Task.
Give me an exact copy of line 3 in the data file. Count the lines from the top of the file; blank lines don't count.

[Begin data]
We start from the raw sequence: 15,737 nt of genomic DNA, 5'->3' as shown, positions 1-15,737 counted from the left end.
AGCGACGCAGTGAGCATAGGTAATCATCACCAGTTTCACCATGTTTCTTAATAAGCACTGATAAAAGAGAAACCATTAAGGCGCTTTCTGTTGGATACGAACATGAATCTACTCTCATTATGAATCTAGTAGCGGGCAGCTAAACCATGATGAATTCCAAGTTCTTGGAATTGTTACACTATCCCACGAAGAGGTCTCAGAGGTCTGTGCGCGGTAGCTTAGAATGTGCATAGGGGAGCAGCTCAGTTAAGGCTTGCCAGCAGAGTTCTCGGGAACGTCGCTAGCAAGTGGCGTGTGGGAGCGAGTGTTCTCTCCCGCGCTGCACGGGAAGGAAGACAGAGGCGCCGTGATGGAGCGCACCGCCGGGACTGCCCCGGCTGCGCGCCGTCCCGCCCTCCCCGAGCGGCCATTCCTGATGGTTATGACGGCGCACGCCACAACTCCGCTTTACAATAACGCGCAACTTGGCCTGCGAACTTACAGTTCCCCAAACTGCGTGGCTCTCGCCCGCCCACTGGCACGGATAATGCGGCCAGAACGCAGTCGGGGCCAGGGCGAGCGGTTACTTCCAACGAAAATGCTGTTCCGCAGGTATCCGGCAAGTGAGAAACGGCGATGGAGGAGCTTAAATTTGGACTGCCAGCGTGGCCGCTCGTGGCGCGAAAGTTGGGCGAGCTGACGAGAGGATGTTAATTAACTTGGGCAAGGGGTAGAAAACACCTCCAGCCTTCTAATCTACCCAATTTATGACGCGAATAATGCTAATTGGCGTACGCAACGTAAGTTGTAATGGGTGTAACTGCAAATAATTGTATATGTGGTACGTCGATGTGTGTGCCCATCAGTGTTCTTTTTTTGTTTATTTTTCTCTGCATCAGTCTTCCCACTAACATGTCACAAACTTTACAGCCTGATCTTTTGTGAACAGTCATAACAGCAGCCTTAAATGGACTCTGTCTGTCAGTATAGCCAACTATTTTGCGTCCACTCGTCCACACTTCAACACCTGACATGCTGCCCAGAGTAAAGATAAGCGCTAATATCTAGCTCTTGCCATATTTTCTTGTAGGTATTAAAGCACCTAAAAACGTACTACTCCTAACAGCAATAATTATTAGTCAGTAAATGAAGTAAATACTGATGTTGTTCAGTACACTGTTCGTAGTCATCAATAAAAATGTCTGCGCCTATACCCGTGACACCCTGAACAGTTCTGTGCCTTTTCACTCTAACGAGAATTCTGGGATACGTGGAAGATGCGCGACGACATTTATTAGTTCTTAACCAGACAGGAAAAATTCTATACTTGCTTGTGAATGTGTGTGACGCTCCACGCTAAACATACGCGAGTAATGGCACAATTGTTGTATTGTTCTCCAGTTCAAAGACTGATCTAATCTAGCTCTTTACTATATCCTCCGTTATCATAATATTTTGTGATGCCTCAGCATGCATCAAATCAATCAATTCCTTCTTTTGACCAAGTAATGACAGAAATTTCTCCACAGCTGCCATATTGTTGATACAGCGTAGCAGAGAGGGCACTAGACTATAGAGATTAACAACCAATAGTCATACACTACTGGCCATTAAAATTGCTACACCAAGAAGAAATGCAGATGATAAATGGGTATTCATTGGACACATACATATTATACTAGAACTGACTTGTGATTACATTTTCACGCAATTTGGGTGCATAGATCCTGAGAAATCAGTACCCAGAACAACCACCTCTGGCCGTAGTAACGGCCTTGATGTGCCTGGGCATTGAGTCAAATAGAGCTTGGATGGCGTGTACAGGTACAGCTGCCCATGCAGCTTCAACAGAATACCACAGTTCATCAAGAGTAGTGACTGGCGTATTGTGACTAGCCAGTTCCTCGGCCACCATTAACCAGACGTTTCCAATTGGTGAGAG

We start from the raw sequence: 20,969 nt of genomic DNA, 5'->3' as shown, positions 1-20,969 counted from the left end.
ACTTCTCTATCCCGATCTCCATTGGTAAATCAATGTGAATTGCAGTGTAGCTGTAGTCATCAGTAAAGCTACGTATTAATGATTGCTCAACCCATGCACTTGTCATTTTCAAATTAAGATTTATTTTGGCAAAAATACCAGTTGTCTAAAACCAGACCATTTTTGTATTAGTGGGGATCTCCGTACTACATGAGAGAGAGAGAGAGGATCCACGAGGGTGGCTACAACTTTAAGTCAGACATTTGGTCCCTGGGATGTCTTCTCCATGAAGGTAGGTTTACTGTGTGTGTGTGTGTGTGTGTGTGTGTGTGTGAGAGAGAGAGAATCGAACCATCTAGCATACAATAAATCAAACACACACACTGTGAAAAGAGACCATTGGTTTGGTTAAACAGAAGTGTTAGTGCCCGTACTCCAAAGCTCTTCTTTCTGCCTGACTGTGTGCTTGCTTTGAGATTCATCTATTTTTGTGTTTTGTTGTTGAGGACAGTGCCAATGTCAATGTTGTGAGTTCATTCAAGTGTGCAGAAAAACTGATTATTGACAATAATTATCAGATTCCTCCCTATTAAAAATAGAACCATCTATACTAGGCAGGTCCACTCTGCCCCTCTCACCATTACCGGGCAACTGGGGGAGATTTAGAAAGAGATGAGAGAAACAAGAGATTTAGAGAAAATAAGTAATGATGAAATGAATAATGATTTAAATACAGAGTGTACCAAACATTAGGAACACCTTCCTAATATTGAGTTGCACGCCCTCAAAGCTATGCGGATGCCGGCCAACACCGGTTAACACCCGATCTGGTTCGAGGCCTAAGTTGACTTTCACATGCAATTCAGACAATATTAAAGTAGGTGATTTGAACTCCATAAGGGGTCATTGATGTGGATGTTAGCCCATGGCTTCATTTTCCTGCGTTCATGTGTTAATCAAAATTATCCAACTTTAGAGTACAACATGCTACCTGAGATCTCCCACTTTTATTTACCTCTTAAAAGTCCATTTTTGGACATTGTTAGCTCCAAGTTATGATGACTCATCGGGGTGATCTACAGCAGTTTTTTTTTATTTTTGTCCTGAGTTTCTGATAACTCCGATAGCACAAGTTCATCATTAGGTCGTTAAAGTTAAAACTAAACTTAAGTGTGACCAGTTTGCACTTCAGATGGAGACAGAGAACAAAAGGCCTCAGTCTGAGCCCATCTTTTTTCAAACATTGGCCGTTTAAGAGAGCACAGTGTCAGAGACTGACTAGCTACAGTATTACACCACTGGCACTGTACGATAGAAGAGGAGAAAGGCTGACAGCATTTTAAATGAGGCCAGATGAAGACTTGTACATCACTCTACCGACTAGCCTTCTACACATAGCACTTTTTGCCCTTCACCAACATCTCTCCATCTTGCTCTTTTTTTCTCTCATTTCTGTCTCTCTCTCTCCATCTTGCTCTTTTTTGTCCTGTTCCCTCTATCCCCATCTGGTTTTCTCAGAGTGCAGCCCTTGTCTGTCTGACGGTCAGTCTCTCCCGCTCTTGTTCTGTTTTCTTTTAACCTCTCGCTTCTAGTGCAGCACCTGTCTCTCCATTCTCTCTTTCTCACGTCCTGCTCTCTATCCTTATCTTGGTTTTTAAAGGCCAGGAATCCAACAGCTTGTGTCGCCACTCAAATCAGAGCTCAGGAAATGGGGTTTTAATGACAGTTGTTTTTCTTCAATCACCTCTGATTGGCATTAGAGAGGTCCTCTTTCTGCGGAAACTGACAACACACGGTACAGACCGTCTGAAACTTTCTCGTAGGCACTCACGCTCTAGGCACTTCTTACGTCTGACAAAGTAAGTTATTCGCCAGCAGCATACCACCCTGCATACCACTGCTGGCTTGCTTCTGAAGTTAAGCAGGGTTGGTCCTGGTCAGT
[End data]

We start from the raw sequence: 20,969 nt of genomic DNA, 5'->3' as shown, positions 1-20,969 counted from the left end.